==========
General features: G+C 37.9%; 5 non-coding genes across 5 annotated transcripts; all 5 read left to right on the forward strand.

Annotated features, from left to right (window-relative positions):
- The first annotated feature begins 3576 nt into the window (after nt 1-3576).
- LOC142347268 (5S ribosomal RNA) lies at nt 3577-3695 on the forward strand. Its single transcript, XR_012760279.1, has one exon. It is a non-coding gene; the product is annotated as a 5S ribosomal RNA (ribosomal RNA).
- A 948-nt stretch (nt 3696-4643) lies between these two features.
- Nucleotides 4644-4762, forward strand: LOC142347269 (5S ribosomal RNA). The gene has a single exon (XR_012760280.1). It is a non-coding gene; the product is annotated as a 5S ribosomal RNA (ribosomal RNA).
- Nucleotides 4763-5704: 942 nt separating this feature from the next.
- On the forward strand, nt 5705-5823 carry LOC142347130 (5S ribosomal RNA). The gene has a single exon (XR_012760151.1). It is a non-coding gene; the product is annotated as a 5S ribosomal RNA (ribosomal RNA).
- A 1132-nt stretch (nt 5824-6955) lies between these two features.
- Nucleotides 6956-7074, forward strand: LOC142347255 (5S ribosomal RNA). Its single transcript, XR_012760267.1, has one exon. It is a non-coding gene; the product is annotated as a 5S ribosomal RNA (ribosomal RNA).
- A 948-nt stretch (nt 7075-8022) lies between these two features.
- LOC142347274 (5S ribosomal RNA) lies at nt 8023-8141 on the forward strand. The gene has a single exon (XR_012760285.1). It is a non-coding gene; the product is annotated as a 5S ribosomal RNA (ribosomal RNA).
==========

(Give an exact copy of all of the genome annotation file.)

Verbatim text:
General features: G+C 37.9%; 5 non-coding genes across 5 annotated transcripts; all 5 read left to right on the forward strand.

Annotated features, from left to right (window-relative positions):
- The first annotated feature begins 3576 nt into the window (after nt 1-3576).
- LOC142347268 (5S ribosomal RNA) lies at nt 3577-3695 on the forward strand. Its single transcript, XR_012760279.1, has one exon. It is a non-coding gene; the product is annotated as a 5S ribosomal RNA (ribosomal RNA).
- A 948-nt stretch (nt 3696-4643) lies between these two features.
- Nucleotides 4644-4762, forward strand: LOC142347269 (5S ribosomal RNA). The gene has a single exon (XR_012760280.1). It is a non-coding gene; the product is annotated as a 5S ribosomal RNA (ribosomal RNA).
- Nucleotides 4763-5704: 942 nt separating this feature from the next.
- On the forward strand, nt 5705-5823 carry LOC142347130 (5S ribosomal RNA). The gene has a single exon (XR_012760151.1). It is a non-coding gene; the product is annotated as a 5S ribosomal RNA (ribosomal RNA).
- A 1132-nt stretch (nt 5824-6955) lies between these two features.
- Nucleotides 6956-7074, forward strand: LOC142347255 (5S ribosomal RNA). Its single transcript, XR_012760267.1, has one exon. It is a non-coding gene; the product is annotated as a 5S ribosomal RNA (ribosomal RNA).
- A 948-nt stretch (nt 7075-8022) lies between these two features.
- LOC142347274 (5S ribosomal RNA) lies at nt 8023-8141 on the forward strand. The gene has a single exon (XR_012760285.1). It is a non-coding gene; the product is annotated as a 5S ribosomal RNA (ribosomal RNA).